# Set of hosts providing services so that they can be made pingable
   export PINGABLE_HOSTS="2001:DB8:85::/64"
   # Configuration option: Change this to 1 if errors allowed only for
   # existing sessions
   export STATE_ENABLED=0
   # Configuration option: Change this to 1 if messages to/from link
   # local addresses should be filtered.
   # Do not use this if the firewall is a bridge.
   # Optional for firewalls that are routers.
   export FILTER_LINK_LOCAL_ADDRS=0
   # Configuration option: Change this to 0 if the site does not support
   # Mobile IPv6 Home Agents - see Appendix A.14
   export HOME_AGENTS_PRESENT=1
   # Configuration option: Change this to 0 if the site does not support
   # Mobile IPv6 mobile nodes being present on the site -
   # see Appendix A.14
   export MOBILE_NODES_PRESENT=1

   ip6tables -N icmpv6-filter
   ip6tables -A FORWARD -p icmpv6 -j icmpv6-filter

   # Match scope of src and dest else deny
   # This capability is not provided for in base ip6tables functionality
   # An extension (agr) exists which may support it.
   #@TODO@




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   # ECHO REQUESTS AND RESPONSES
   # ===========================

   # Allow outbound echo requests from prefixes which belong to the site
   for inner_prefix in $INNER_PREFIXES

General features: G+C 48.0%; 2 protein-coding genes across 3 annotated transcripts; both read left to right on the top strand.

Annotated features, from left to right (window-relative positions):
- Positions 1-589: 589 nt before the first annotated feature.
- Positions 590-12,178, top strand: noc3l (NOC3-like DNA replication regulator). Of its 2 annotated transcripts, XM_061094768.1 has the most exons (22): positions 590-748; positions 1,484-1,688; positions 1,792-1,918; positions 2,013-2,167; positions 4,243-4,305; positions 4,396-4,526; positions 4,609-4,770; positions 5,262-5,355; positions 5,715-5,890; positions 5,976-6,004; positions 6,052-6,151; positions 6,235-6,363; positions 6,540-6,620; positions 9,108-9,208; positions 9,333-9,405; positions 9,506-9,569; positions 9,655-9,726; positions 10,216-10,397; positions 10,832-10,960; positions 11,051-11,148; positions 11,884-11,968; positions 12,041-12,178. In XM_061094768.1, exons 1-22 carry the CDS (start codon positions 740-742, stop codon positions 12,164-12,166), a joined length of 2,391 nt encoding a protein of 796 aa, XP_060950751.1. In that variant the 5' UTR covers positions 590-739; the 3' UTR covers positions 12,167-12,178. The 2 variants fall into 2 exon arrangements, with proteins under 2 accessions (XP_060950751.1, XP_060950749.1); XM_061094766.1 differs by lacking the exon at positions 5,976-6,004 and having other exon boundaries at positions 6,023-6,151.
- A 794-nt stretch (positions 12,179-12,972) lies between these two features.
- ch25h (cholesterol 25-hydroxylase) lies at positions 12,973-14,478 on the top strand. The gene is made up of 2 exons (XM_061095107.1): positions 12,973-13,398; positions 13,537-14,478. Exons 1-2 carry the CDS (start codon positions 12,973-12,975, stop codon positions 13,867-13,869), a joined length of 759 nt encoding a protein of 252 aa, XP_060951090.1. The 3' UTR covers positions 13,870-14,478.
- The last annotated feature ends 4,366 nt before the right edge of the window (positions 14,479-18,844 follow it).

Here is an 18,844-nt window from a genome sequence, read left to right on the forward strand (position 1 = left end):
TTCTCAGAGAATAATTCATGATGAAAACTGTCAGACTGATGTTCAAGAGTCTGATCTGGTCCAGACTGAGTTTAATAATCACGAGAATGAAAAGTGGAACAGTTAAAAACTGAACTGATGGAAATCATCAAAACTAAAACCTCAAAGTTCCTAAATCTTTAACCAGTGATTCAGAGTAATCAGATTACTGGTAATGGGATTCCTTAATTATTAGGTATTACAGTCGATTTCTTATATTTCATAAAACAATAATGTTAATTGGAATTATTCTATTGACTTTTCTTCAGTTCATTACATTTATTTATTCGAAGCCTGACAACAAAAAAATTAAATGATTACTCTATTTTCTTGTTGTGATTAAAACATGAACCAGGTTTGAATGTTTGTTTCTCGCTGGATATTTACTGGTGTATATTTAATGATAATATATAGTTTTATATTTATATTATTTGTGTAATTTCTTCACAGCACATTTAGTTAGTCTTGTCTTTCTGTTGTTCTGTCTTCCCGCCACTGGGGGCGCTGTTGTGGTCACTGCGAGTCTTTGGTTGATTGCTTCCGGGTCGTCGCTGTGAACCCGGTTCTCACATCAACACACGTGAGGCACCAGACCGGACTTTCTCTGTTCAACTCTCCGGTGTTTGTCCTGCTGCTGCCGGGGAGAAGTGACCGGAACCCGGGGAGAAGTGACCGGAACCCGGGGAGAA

do
     ip6tables -A icmpv6-filter -p icmpv6 -s $inner_prefix \
           --icmpv6-type echo-request -j ACCEPT
   done

   # Allow inbound echo requests towards only predetermined hosts
   for pingable_host in $PINGABLE_HOSTS
   do
     ip6tables -A icmpv6-filter -p icmpv6 -d $pingable_host \
           --icmpv6-type echo-request -j ACCEPT
   done

   if [ "$STATE_ENABLED" -eq "1" ]
   then
     # Allow incoming and outgoing echo reply messages
     # only for existing sessions
     ip6tables -A icmpv6-filter -m state -p icmpv6 \
           --state ESTABLISHED,RELATED --icmpv6-type \
         echo-reply -j ACCEPT
   else
     # Allow both incoming and outgoing echo replies
     for pingable_host in $PINGABLE_HOSTS
     do
       # Outgoing echo replies from pingable hosts
       ip6tables -A icmpv6-filter -p icmpv6 -s $pingable_host \
           --icmpv6-type echo-reply -j ACCEPT
     done
     # Incoming echo replies to prefixes which belong to the site
     for inner_prefix in $INNER_PREFIXES
     do
       ip6tables -A icmpv6-filter -p icmpv6 -d $inner_prefix \
           --icmpv6-type echo-reply -j ACCEPT
     done
   fi

   # Deny icmps to/from link local addresses
   # If the firewall is a router:
   #    These rules should be redundant as routers should not forward
   #    link local addresses but to be sure...
   # DO NOT ENABLE these rules if the firewall is a bridge
   if [ "$FILTER_LINK_LOCAL_ADDRS" -eq "1" ]
   then
     ip6tables -A icmpv6-filter -p icmpv6 -d fe80::/10 -j DROP



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     ip6tables -A icmpv6-filter -p icmpv6 -s fe80::/10 -j DROP
   fi

   # Drop echo replies which have a multicast address as a
   # destination
   ip6tables -A icmpv6-filter -p icmpv6 -d ff00::/8 \
           --icmpv6-type echo-reply -j DROP

   # DESTINATION UNREACHABLE ERROR MESSAGES
   # ======================================

   if [ "$STATE_ENABLED" -eq "1" ]
   then
     # Allow incoming destination unreachable messages